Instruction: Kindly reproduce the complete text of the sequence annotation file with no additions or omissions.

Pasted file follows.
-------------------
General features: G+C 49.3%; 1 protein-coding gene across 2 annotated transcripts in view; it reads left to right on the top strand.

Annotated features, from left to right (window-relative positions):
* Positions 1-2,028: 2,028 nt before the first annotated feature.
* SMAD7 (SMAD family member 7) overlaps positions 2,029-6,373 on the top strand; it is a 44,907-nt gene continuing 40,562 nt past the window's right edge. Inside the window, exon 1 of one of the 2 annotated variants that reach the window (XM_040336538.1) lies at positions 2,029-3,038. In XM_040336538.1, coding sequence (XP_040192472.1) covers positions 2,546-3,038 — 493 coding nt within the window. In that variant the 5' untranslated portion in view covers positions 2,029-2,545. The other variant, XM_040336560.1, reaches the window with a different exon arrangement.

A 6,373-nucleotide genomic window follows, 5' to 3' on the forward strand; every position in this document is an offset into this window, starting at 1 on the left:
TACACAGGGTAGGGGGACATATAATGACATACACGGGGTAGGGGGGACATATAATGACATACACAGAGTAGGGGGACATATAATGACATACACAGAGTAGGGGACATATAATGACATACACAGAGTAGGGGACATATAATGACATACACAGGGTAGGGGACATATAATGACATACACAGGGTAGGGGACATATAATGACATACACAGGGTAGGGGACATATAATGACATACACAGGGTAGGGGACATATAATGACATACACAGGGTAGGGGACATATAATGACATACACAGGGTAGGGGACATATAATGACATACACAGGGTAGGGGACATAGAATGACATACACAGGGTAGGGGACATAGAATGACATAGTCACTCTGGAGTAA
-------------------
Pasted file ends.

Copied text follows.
General features: G+C 49.3%; 1 protein-coding gene across 2 annotated transcripts in view; it reads left to right on the top strand.

Annotated features, from left to right (window-relative positions):
* Positions 1-2,028: 2,028 nt before the first annotated feature.
* SMAD7 (SMAD family member 7) overlaps positions 2,029-6,373 on the top strand; it is a 44,907-nt gene continuing 40,562 nt past the window's right edge. Inside the window, exon 1 of one of the 2 annotated variants that reach the window (XM_040336538.1) lies at positions 2,029-3,038. In XM_040336538.1, coding sequence (XP_040192472.1) covers positions 2,546-3,038 — 493 coding nt within the window. In that variant the 5' untranslated portion in view covers positions 2,029-2,545. The other variant, XM_040336560.1, reaches the window with a different exon arrangement.

A 6,373-nucleotide genomic window follows, 5' to 3' on the forward strand; every position in this document is an offset into this window, starting at 1 on the left:
TACACAGGGTAGGGGGACATATAATGACATACACGGGGTAGGGGGGACATATAATGACATACACAGAGTAGGGGGACATATAATGACATACACAGAGTAGGGGACATATAATGACATACACAGAGTAGGGGACATATAATGACATACACAGGGTAGGGGACATATAATGACATACACAGGGTAGGGGACATATAATGACATACACAGGGTAGGGGACATATAATGACATACACAGGGTAGGGGACATATAATGACATACACAGGGTAGGGGACATATAATGACATACACAGGGTAGGGGACATATAATGACATACACAGGGTAGGGGACATAGAATGACATACACAGGGTAGGGGACATAGAATGACATAGTCACTCTGGAGTAA